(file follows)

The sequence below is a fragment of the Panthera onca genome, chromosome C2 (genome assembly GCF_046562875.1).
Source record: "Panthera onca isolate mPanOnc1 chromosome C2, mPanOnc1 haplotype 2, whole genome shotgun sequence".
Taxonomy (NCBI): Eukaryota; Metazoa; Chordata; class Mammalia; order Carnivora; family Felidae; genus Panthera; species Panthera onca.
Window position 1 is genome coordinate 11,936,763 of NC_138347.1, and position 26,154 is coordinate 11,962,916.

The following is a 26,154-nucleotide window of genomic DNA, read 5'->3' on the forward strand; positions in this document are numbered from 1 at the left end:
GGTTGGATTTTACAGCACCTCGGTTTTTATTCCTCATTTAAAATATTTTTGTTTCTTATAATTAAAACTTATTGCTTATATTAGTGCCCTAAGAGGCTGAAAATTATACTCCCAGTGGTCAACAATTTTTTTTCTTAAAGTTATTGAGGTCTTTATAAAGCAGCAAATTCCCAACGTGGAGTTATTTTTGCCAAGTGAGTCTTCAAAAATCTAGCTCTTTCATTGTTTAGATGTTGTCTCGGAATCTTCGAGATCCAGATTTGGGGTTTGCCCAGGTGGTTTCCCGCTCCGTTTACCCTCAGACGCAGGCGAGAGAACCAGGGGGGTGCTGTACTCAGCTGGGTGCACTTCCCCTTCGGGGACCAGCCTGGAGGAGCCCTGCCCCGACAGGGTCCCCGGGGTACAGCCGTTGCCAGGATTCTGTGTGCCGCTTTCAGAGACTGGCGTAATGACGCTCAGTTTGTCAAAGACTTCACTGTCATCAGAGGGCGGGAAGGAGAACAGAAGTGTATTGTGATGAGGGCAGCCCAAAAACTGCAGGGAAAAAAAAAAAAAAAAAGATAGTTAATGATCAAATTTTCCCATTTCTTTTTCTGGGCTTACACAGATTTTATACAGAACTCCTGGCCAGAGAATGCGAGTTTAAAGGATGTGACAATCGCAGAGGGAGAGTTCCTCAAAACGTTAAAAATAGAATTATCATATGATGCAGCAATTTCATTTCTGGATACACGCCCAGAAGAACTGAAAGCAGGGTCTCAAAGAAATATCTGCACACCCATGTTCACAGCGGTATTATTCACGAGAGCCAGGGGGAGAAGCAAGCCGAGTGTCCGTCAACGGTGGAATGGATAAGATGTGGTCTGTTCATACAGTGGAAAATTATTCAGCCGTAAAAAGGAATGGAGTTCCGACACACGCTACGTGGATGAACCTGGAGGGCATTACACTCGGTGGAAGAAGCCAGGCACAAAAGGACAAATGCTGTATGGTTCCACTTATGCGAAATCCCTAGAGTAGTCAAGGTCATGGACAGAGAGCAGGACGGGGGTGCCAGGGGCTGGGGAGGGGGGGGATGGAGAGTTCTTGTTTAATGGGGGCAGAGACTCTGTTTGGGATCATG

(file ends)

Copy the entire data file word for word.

The sequence below is a fragment of the Panthera onca genome, chromosome C2 (genome assembly GCF_046562875.1).
Source record: "Panthera onca isolate mPanOnc1 chromosome C2, mPanOnc1 haplotype 2, whole genome shotgun sequence".
Taxonomy (NCBI): Eukaryota; Metazoa; Chordata; class Mammalia; order Carnivora; family Felidae; genus Panthera; species Panthera onca.
Window position 1 is genome coordinate 11,936,763 of NC_138347.1, and position 26,154 is coordinate 11,962,916.

The following is a 26,154-nucleotide window of genomic DNA, read 5'->3' on the forward strand; positions in this document are numbered from 1 at the left end:
GGTTGGATTTTACAGCACCTCGGTTTTTATTCCTCATTTAAAATATTTTTGTTTCTTATAATTAAAACTTATTGCTTATATTAGTGCCCTAAGAGGCTGAAAATTATACTCCCAGTGGTCAACAATTTTTTTTCTTAAAGTTATTGAGGTCTTTATAAAGCAGCAAATTCCCAACGTGGAGTTATTTTTGCCAAGTGAGTCTTCAAAAATCTAGCTCTTTCATTGTTTAGATGTTGTCTCGGAATCTTCGAGATCCAGATTTGGGGTTTGCCCAGGTGGTTTCCCGCTCCGTTTACCCTCAGACGCAGGCGAGAGAACCAGGGGGGTGCTGTACTCAGCTGGGTGCACTTCCCCTTCGGGGACCAGCCTGGAGGAGCCCTGCCCCGACAGGGTCCCCGGGGTACAGCCGTTGCCAGGATTCTGTGTGCCGCTTTCAGAGACTGGCGTAATGACGCTCAGTTTGTCAAAGACTTCACTGTCATCAGAGGGCGGGAAGGAGAACAGAAGTGTATTGTGATGAGGGCAGCCCAAAAACTGCAGGGAAAAAAAAAAAAAAAAAGATAGTTAATGATCAAATTTTCCCATTTCTTTTTCTGGGCTTACACAGATTTTATACAGAACTCCTGGCCAGAGAATGCGAGTTTAAAGGATGTGACAATCGCAGAGGGAGAGTTCCTCAAAACGTTAAAAATAGAATTATCATATGATGCAGCAATTTCATTTCTGGATACACGCCCAGAAGAACTGAAAGCAGGGTCTCAAAGAAATATCTGCACACCCATGTTCACAGCGGTATTATTCACGAGAGCCAGGGGGAGAAGCAAGCCGAGTGTCCGTCAACGGTGGAATGGATAAGATGTGGTCTGTTCATACAGTGGAAAATTATTCAGCCGTAAAAAGGAATGGAGTTCCGACACACGCTACGTGGATGAACCTGGAGGGCATTACACTCGGTGGAAGAAGCCAGGCACAAAAGGACAAATGCTGTATGGTTCCACTTATGCGAAATCCCTAGAGTAGTCAAGGTCATGGACAGAGAGCAGGACGGGGGTGCCAGGGGCTGGGGAGGGGGGGGATGGAGAGTTCTTGTTTAATGGGGGCAGAGACTCTGTTTGGGATCATG